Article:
As a huge Fuji Fan also, I would sure hold on to see what Fuji does with the X-Pro2 @ 24MP.  One thing I have realized, the need for larger MP's in my business has fallen off, way off.   I also love all the facets of the Fuji System you already mentioned, and have only wished for just a bit more resolution.  Hopefully Fuji can pull this off in 2016, with first the X-Pro2 and then a new X-T2 or whatever. 

I agree IBIS is great and Fuji has not shown any interest in this, still using OIS on their lenses.  But Fuji has really shown that they seem interested in the future of the X-Trans product. They have given the users several major Firmware updates, rich in feature enhancements, that are not common with Sony, Canon or Nikon. 

To me, the Sony is a great camera, and I love the files.  I also rented one and worked with it with my Nikon glass until the Metabones adapter I was using jammed on a lens (another story).  I missed the ability to have AF, and the ability to see the aperture information in m files.  I also did not want to go out and invest in a large number of A mount Sony lenses or E mount, so for now I have stayed with Nikon and Fuji.  However there is something about the Fuji files, that I love and will continue to invest in their products.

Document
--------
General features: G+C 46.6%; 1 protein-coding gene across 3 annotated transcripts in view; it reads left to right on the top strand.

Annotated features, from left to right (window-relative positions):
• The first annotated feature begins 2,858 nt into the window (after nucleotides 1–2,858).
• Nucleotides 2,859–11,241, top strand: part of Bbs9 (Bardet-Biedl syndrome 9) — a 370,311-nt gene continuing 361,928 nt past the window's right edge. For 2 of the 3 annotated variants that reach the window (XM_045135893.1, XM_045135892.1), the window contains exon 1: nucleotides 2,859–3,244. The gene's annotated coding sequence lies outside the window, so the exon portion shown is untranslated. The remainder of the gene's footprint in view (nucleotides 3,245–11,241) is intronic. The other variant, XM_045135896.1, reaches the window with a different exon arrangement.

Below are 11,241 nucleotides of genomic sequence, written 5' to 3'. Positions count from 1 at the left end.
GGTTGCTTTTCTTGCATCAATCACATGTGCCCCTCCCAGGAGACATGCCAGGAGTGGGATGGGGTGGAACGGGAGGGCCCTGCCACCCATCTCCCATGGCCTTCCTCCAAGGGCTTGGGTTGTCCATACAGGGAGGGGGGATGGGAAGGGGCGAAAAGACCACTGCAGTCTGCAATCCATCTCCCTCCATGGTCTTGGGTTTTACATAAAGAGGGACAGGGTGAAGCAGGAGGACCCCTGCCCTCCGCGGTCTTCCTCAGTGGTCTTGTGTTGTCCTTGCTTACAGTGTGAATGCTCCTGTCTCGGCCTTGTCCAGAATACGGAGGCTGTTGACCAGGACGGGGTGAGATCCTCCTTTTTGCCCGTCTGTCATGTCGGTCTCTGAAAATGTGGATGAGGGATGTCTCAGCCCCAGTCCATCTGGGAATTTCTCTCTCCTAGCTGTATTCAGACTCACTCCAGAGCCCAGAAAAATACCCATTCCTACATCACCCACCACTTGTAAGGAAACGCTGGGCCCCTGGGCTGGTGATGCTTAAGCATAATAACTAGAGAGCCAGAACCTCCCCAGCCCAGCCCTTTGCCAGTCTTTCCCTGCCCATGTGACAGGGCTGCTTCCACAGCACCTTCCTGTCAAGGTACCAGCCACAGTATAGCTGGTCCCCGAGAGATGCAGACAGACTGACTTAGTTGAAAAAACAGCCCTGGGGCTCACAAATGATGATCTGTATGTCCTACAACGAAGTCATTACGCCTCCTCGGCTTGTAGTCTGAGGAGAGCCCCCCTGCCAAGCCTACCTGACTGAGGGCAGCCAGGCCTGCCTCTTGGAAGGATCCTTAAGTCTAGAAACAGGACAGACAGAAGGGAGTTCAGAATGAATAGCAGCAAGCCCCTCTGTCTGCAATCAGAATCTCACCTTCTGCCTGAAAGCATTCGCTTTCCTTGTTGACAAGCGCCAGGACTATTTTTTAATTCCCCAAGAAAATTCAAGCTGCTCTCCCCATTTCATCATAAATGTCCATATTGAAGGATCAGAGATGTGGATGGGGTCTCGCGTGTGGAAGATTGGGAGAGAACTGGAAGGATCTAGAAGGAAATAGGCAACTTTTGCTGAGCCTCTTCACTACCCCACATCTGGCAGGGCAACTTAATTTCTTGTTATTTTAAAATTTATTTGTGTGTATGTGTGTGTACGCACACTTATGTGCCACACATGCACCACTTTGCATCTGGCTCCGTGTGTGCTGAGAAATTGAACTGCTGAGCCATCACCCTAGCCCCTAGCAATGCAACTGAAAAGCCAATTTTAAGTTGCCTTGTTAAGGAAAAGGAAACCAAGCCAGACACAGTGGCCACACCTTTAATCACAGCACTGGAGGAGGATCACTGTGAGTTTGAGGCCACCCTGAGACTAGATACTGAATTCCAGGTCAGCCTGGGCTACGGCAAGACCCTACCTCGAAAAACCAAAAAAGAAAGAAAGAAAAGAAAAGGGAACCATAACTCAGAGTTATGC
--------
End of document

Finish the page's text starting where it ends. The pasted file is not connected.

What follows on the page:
For me the Fuji camera and lens line up is excellent and all of their XF glass is top end. 

Paul 
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Paul Caldwell
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rdonson

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Re: changing systems... again?
« Reply #3 on: December 29, 2015, 01:49:13 pm »

What is an admitted gear freak to do?

Hmmmm.... what the rest of us do?  Take a deep breath.  Make photos and don't buy more gear until our current gear's limitations keep us from creating the photos we want to. 

Also keep in mind the A7RIII will likely be here in 15 months with new & improved everything.   Oh, and quite likely between now and the A7RIII Fuji will come out with the X-T2.

Keep clickin'  :D ;D
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Regards,
Ron

BernardLanguillier

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Re: changing systems... again?
« Reply #4 on: December 29, 2015, 05:13:52 pm »

My personal therapy is based on
- the past realization that switching to something else typically creates a larger number of issues than the problems on which it improves